The number of cyber attacks on Australian businesses and institutions has grown astronomically in the past several years, along with the associated costs to individuals and businesses. Not only is it a serious criminal issue, but it also has a chilling effect on both consumers and businesses, and interferes with business growth.
Businesses need to act to protect both themselves and their customers. Fortunately, practically all businesses could enjoy excellent data security if they simply took the time to address the issue. Cybersecurity can be approached in a number of ways, ranging from state-of-the-art security technologies to simple and cost-effective data management techniques.
Cybercrime is a growing epidemic
In 2017, the cost of cybercrime in Australia added up to $4.5 billion. Though numbers aren’t known yet, several major hacks into Facebook, Marriott Hotels, and others in 2018 suggest these figures will increase significantly going forward. Criminals often target businesses and governmental institutions specifically because they possess a wealth of data, and typically have very little defence against cyber attacks.
Already this year, reports have emerged of fraudsters using stolen mobile phone numbers to gain direct access to associated bank accounts. Institutions and businesses often fail to take decisive action, often not knowing what was stolen, or unsure of how to respond. In many cases, criminals will stealthily extract the personal information of customers, while ignoring the businesses in hopes of avoiding detection. Other times, they’ll use phishing or ransomware to extract money directly from the targeted business or individual.
Lack of data security makes business difficult
Several major hacks in 2018 affected literally hundreds of millions of consumers, exposing personal information such as addresses, names, and bank accounts to criminals. The result is that nearly every consumer has either been a victim or personally knows a victim of identity theft. As cybercrime continues to grow, consumers are increasingly unwilling to share personal information with businesses. This, of course, is a major problem for many major industries.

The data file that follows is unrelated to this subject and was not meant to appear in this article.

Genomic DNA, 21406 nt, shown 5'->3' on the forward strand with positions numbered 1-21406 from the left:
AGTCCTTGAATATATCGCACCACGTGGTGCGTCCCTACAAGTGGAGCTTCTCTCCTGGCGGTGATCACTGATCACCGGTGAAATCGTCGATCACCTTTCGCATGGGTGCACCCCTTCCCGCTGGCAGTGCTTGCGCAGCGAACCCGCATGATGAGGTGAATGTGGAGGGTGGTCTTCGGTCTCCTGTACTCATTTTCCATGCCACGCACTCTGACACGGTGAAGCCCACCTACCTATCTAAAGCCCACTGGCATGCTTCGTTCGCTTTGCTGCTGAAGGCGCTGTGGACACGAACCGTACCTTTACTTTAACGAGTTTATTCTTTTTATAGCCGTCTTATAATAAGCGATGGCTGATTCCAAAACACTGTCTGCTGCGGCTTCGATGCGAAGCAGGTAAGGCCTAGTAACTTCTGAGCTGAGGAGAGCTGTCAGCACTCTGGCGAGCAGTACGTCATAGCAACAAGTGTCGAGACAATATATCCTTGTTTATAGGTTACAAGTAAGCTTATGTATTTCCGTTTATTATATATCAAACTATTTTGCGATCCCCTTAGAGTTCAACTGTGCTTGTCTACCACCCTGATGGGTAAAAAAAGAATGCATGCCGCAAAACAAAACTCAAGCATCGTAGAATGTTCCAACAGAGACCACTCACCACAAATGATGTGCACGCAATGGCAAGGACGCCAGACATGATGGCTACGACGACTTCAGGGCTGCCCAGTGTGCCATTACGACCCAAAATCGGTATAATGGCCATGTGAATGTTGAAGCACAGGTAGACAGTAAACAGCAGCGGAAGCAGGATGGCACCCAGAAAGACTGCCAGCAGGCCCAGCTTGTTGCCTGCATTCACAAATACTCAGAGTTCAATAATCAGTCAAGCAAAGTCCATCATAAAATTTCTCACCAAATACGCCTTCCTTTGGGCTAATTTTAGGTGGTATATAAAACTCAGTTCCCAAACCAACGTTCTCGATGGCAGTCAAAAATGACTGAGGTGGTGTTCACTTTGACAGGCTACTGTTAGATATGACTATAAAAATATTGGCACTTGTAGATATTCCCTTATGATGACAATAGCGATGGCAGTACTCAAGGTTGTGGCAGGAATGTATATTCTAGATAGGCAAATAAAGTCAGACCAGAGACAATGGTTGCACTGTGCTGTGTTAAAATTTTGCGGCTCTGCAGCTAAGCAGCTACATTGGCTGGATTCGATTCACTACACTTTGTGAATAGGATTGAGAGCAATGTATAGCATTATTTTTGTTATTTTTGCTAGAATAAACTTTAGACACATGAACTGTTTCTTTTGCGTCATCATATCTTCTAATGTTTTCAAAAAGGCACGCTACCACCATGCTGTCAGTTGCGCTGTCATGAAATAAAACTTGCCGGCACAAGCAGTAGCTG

In the 21st century, businesses need customer data. Modern marketing, product development, and even payment and delivery relies on customers being willing to share personal information with businesses. Consumers who aren’t willing to do this will be far more difficult to market products for, and may not be able to effectively use the business’ services, effectively eliminating them as customers. This, in turn, makes it far more difficult for businesses to acquire new customers to drive growth.
Cybercrime harms business finances
Cyber attacks often do, of course, attack or steal funds directly from targeted businesses. Ransomware works by extorting money directly from businesses. A DDoS attack can prevent customers from using online services, preventing sales for the duration of the attack, while identity theft can directly drain a business’ accounts. In some ways, identity theft is even more dangerous to businesses than individuals. Since businesses typically make an enormous number of individual purchases and transfers, fraudulent transactions can go unnoticed for extended periods of time.
In the case of many businesses, the first clear indication of wrongdoing will be when they discover that they unexpectedly lack the funds to pay their bills. At this point, businesses have few options left except to control the damage, since most cybercriminals are never caught. The best way to do that is to use financing tools like invoice financing or supply chain finance to cover immediate financial needs while reporting the incident and taking security measures for the future.
Cyber protection is possible for any business
Larger businesses, or those that are heavily dependent on sensitive data to function, can protect themselves by enlisting the help of dedicated cybersecurity experts and purchasing software. These can help them develop excellent security measures that will deter most thieves and fraudsters. Those who lack the budget to take high tech measures, however, don’t have to resign themselves to the risk. Instead, they can take simple, yet similarly effective measures to protect themselves.
The simplest way to secure data is to detach it from the Internet. Simply store customer and employee data, as well as financial information on a computer that is never, or only rarely, connected to the web. This makes it very difficult for criminals to upload ransomware, keyloggers, or trojans. Similarly, businesses of all sizes should educate employees with access to sensitive information about proper email management, and how to deal with emails that request sensitive information. Phishing is the most common form of cyber attack and remains so successful largely because it relies on human error.
Cyber protection is an important part of protecting your business as a whole. It’s directly about protecting your business’ finances, and the sensitive data of your customers, but it’s also about bolstering consumer confidence in general. As businesses increasingly rely on data to grow and develop, it’s essential that they take cybersecurity seriously, and work to make consumers feel comfortable sharing and using their sensitive data.